Brain structural and functional connectivity and associated outcomes in children without cerebral palsy treated with therapeutic hypothermia for neonatal hypoxic-ischaemic encephalopathy

Student thesis: Doctoral ThesisDoctor of Philosophy (PhD)


Perturbations to healthy brain structure and function, for example caused by brain injury, result in impairments to cognitive, motor and behavioural outcomes. Children without severe disability who were treated with therapeutic hypothermia (TH) for neonatal hypoxic-ischaemic encephalopathy (HIE) have impaired outcomes at early school-age. The underlying differences in brain structure and function which cause these impairments must be understood in order to inform research into treatment or therapeutic intervention. This thesis comprises five journal articles and one preprint presenting neuroimaging findings from the “CoolMRI” study – a study of early school age children treated with TH for neonatal HIE – in addition to methodological developments to aid the study of human brain structure and function. Four chapters focus on structural connectivity, as follows. Spencer et al. (2022a) presents an age specific atlas of white matter tracts in children aged 6–8 years, and demonstrates the need for an age-matched atlas when studying white matter pathways in children. Spencer et al. (2021b) demonstrates alterations to structural brain networks, constructed from diffusion-weighted imaging data using tractography, in cooled children compared to controls, and demonstrates associations with cognitive outcome. This network neuroscience approach is then used in Spencer et al. (2021a) to highlight associations between structural connectivity and motor outcome in cooled children. Spencer et al. (2023) investigates mammillary body abnormalities, cognitive outcomes, and diffusivity in the mammillothalamic tract and fornix in cooled children. The subsequent two chapters focus on functional connectivity analysis of resting-state fMRI data. Spencer and Goodfellow (2022) introduces a novel development to the dynamic functional connectivity analysis methodology, evaluating the use of dimensionality reduction prior to clustering windowed functional connectivity data into brain states. Spencer et al. (2022b) (preprint) then investigates functional connectivity in the CoolMRI cohort, incorporating the methods introduced in the preceding chapter in addition to static functional connectivity analyses.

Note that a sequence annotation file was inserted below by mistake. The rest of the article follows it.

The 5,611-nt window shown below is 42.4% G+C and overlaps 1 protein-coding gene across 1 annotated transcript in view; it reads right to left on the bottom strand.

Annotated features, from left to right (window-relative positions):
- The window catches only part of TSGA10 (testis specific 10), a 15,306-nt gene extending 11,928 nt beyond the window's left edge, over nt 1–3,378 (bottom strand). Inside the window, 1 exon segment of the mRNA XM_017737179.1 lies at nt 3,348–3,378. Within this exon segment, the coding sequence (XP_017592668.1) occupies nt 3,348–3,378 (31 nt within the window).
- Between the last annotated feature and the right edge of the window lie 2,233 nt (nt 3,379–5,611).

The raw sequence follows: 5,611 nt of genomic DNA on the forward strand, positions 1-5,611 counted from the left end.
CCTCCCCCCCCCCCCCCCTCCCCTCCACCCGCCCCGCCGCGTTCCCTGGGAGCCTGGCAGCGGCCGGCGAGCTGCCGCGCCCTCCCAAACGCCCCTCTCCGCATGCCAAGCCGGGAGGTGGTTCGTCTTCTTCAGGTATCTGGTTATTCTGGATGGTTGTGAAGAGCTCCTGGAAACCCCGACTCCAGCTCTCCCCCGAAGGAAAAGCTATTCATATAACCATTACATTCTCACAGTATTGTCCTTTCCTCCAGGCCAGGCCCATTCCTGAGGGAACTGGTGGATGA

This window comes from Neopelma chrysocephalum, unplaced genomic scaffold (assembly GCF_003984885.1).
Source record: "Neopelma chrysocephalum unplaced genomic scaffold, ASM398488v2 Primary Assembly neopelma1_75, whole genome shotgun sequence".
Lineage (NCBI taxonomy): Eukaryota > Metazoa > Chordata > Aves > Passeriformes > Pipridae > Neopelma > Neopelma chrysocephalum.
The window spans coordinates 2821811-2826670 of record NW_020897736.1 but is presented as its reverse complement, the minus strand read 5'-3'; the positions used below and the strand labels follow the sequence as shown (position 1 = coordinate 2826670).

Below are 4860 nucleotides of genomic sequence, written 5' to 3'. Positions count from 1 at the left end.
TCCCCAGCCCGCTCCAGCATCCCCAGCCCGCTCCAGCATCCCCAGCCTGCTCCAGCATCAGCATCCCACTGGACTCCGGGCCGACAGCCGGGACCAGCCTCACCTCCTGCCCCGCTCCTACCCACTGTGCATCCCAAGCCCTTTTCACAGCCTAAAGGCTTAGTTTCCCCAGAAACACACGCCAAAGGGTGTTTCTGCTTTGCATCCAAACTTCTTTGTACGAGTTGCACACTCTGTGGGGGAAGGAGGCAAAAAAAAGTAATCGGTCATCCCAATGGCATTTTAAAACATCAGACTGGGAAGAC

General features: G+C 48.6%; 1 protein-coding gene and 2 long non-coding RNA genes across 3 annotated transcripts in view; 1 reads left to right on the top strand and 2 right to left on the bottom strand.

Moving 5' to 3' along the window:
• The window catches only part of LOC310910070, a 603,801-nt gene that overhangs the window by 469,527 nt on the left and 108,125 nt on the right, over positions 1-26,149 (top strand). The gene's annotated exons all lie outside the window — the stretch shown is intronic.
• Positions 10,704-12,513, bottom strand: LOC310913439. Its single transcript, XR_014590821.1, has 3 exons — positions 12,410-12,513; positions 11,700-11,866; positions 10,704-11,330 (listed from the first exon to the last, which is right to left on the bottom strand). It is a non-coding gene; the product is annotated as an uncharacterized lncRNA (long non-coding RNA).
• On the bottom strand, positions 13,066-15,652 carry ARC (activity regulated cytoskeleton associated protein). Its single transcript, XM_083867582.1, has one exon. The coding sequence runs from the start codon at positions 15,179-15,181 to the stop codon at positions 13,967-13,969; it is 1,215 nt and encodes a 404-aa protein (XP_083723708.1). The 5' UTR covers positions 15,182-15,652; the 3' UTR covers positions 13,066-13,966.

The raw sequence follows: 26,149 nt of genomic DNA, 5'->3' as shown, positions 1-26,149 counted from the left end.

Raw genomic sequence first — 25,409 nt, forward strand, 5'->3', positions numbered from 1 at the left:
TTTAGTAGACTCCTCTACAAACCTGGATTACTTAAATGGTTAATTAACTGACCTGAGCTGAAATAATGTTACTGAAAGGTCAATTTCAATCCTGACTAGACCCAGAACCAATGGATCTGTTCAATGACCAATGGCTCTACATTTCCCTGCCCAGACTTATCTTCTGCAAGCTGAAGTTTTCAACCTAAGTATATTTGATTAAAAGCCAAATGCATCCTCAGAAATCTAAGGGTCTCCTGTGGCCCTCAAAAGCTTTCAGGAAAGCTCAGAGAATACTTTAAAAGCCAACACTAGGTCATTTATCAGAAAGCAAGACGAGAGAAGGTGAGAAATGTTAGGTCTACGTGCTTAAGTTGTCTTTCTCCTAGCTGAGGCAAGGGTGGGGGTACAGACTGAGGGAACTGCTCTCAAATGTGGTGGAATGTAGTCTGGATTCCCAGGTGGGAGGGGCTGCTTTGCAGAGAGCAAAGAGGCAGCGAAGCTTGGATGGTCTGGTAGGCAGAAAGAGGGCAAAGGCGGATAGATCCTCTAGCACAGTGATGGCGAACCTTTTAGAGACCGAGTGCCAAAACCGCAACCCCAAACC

Date of Award9 May 2023
Original languageEnglish
Awarding Institution
  • The University of Bristol
SupervisorElavazhagan Chakkarapani (Supervisor), Jonathan C W Brooks (Supervisor) & Marc Goodfellow (Supervisor)

Cite this